Going to the dentist can be stressful. As a kid, I survived sitting with a mouthful of metal by staring unblinkingly at a poster of a kitten on my dentist's wall. (I really wanted a kitten.) Now that I'm an adult my view of going to the dentist has changed for the better.
Reframing how we think about a stressful situation, such as going to the dentist, to lessen its emotional impact is called cognitive reappraisal. This strategy is generally thought to be helpful. But research led by Allison Troy, PhD, of Franklin and Marshall College suggests that this approach may not always be beneficial and can exacerbate feelings of depression in certain situations.
From a release:
“For someone facing a stressful situation in which they have little control, such as a loved one’s illness, the ability to use reappraisal should be extremely helpful — changing emotions may be one of the only things that he or she can exert some control over to try to cope,” Troy notes.
“But for someone experiencing trouble at work because of poor performance, for example, reappraisal might not be so adaptive. Reframing the situation to make it seem less negative may make that person less inclined to attempt to change the situation.”
In the study (subscription required), the research team recruited 170 people who had recently experienced a stressful life event. Participants were asked to watch a film clip that was neither happy nor sad, followed by three sad film clips. Then a random sample of the participants were asked to try to think about the sad films in a "more positive light."
They found that cognitive reappraisal reduced feelings of sadness for participants who'd recently experienced a stressful event they had no control over, such as the loss of a loved one. Yet, this same approach increased the symptoms of depression for participants who had recently experienced a stressful event they could change.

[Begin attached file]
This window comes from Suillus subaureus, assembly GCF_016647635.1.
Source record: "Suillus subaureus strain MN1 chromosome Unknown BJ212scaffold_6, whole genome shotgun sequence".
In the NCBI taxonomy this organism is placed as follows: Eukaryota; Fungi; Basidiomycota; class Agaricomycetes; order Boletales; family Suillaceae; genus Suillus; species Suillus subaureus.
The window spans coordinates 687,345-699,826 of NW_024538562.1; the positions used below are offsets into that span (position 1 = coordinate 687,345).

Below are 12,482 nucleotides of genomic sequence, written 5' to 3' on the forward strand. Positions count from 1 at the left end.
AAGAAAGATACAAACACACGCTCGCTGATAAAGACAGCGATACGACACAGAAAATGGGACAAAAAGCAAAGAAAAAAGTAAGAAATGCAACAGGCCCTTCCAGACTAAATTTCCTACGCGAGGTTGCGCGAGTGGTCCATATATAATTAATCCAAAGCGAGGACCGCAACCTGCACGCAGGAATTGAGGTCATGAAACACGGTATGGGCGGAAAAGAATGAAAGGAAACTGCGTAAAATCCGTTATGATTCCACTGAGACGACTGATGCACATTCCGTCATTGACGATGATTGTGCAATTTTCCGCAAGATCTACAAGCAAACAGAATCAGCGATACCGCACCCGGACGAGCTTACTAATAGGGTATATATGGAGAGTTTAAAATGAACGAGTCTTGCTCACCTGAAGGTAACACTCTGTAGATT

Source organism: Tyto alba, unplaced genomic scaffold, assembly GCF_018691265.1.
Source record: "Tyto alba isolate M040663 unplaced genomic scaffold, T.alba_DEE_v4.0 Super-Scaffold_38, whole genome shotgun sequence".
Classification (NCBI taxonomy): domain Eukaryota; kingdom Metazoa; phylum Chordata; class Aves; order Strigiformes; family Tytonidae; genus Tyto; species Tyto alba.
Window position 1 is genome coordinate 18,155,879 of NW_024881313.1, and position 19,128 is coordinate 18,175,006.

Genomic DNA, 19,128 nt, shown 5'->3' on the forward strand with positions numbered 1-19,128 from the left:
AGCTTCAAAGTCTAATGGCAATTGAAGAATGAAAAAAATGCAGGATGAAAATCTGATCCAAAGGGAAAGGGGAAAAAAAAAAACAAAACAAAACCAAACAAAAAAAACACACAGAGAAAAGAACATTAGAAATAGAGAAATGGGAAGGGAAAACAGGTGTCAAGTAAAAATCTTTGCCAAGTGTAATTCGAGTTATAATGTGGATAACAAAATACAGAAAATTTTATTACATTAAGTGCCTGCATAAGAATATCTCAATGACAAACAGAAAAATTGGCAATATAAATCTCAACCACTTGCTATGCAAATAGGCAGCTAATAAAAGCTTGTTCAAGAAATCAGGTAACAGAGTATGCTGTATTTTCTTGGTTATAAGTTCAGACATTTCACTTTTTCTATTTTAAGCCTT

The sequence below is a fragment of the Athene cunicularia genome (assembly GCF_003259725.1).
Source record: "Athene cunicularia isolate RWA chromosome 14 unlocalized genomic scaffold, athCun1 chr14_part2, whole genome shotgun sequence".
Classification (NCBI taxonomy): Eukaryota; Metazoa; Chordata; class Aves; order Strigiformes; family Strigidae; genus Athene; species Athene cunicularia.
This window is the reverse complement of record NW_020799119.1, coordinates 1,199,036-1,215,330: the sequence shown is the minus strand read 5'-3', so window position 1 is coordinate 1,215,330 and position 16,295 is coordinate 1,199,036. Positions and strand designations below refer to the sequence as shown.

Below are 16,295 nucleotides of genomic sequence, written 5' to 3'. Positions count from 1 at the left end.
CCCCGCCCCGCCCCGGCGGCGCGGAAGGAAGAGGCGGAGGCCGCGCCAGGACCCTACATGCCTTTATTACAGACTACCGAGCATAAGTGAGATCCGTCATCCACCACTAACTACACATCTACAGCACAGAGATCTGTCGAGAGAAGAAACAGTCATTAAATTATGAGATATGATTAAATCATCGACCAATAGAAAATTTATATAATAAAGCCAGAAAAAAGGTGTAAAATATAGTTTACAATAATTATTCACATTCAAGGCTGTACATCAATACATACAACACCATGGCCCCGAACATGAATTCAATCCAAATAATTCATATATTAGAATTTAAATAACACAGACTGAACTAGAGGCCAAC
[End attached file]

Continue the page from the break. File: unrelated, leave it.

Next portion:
“These results suggest that no emotion regulation strategy is always adaptive,” Troy states in the press release. But why is context so important? Troy and her colleagues suggest one possible reason.
From the study, published in Psychological Science:
Negative emotions can be adaptive because they motivate people to take action to solve a problem. People who decrease their negative emotions may no longer be motivated to take action, which leads to negative outcomes in situations in which action is needed.
The research team states that more research is needed to fully vet this hypothesis, but point out that their findings could help people choose a productive way to manage their emotions in controllable and uncontrollable contexts. “It may be, for instance, that more active strategies like problem-solving and seeking social support could be particularly beneficial in more controllable contexts,” states Troy.
Holly MacCormick is a writing intern in the medical school’s Office of Communication & Public Affairs. She is a graduate student in ecology and evolutionary biology at University of California-Santa Cruz.
Previously: Reframing reactions could reduce symptoms of social anxiety disorder, Stanford study shows and Using humor to evaluate negative experiences can improve emotional health
Photo by Mathias Erhart